It's no secret that when it comes to sitting
down to actually doing the writing, we writers excel at procrastination.
If, anywhere within a five mile radius of the computer, we happen to
notice an unsharpened pencil, a window, a refrigerator, a phone,
unopened mail, a magazine, something needing dusting, the TV remote, a
ladybug making its way up the wall, a freckle, a birthmark, a pimple, a
scab, or even a stray thought—that's more than enough reason to stop
writing (assuming we've even started yet) and focus on that distracting
alternative, at least until it suddenly occurs to us why we happen to
have been sitting in front of that blank computer screen for the past
Sometimes, we take advantage of even longer
periods of procrastination—and for each of these, in order to deal
with the guilt, we have invented a specific rationalization. It's not
"meeting a friend for lunch"—it's Networking. It's not "vacationing in
Hawaii"—it's Gathering Important Life Experience. It's not "having sex
all afternoon with your lover"—it's Getting In Touch With Your Emotions
and Learning About the Opposite Sex. It's not "going to see a
movie"—it's "Research—Hey, Come On, If I'm Going To Be Writing Them, I
Have To Know What's Out There." My mother used to tell me, "You have an
answer for everything, a solution for nothing," and I'm starting to
appreciate her wisdom.
Lately, however, I've become aware of yet another form of
procrastination to which we writers fall victim. Okay, to which I fall
victim; I won't drag the rest of you down with me. Because if you
identify with me, you're doing a good enough job dragging yourself down.
For this form of procrastination is perhaps the most disturbing and
insidious of them all. It speaks to the very heart of who we are, what
we do, what we want. And I'm really not sure I'll ever be able to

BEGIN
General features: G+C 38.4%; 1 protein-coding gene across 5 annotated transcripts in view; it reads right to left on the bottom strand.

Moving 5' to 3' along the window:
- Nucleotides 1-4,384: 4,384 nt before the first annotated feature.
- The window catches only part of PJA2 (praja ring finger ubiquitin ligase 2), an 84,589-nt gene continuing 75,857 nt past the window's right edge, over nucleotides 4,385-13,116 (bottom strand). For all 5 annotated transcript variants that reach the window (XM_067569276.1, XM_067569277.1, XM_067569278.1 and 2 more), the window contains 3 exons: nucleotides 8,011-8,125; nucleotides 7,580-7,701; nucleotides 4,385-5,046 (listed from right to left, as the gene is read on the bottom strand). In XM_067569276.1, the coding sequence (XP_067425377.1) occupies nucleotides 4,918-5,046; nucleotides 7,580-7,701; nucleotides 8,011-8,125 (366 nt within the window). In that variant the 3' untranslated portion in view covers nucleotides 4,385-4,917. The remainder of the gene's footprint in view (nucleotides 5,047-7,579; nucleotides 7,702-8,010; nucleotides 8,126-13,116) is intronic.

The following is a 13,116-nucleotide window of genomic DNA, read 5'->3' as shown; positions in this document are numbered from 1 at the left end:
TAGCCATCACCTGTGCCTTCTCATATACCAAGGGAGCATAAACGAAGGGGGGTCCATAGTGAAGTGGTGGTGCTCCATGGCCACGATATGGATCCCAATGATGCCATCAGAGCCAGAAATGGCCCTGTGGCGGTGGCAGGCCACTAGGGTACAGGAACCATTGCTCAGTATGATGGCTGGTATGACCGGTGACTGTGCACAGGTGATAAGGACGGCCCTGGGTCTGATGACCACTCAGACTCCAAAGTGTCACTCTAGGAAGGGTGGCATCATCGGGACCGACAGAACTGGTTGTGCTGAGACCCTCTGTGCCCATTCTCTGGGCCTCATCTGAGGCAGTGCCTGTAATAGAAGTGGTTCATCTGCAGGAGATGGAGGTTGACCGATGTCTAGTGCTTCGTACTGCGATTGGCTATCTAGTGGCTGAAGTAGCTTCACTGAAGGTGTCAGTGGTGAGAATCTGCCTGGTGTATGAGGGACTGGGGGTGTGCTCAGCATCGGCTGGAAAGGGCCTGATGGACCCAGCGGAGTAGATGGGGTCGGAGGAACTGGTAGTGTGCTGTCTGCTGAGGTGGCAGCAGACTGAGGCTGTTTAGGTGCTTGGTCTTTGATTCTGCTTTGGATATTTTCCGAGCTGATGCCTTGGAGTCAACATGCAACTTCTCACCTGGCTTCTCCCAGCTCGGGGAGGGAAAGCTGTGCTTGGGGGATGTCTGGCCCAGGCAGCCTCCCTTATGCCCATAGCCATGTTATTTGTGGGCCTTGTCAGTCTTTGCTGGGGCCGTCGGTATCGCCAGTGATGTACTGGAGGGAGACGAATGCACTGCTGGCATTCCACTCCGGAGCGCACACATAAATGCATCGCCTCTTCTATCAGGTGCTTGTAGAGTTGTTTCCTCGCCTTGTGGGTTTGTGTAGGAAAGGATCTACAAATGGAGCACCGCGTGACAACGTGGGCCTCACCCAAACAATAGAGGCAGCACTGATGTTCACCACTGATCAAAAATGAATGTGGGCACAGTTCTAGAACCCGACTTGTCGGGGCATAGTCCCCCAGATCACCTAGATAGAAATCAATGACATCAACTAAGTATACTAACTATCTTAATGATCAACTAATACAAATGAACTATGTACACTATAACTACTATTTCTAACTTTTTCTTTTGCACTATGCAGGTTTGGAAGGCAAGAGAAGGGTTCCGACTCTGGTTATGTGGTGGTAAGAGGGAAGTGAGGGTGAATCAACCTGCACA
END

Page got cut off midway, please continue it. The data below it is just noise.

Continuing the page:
overcome it. Ladies and gentlemen, fellow writers, I hope you appreciate
the amount of courage it's taking me to come clean about this, but here
goes: I have become addicted to the trappings of being a writer.
Yes, sadly, it's true—I am passionately interested in and devoted to
every possible aspect of being a writer, with just one exception—doing
the actual writing. Ironic, isn't it? Or better yet, crazy, irrational,
tragic. How dare I presume to even call myself a writer? Would someone
who watched the Food Channel all day refer to himself as a chef? Would
someone who collected band-aids call himself a doctor? Would a woman who
read all day long about famous architects call herself an architect? And
yet, is what I am doing so very different from these professional wanna-bees?
And I call myself a writer. Hah! I disgust myself.
Think I'm exaggerating? Check out all the writing-related activities
with which I fill my time—time that could be spent actually writing:
Books. I must have a hundred books on writing. 500 Ways to
Beat the Hollywood Script Reader, Getting Your Script Through the
Hollywood Maze, Screenwriting On The Internet, The Hollywood Creative
Directory, How to Enter Screenplay Contests and Win, Power Shmoozing,
The Script is Finished--Now What Do I Do?, The Craft of the Screenwriter—Is there useful information in these books? Yes. Have I read even
half of them? No. Would I be approximately 115 years old by the time I
finish reading them all? Absolutely. Of course, by then, there'd be new
ones to read.
Conferences and Seminars. Screenwriting Expo, Independent Feature
Project, Learning Annex, Maui Writers Conference, Words Into Pictures,
Southern California Writers Conference, Sherwood Oaks Experimental
College. I've been to them all, keep attending them, and apparently just
can't get enough in-person information about "The Hero's Journey,"
"Story Brainstorming," "How to Write a Blockbuster," "Building Strong
Characters," "Seducing the Studio Reader," and "Creating Narrative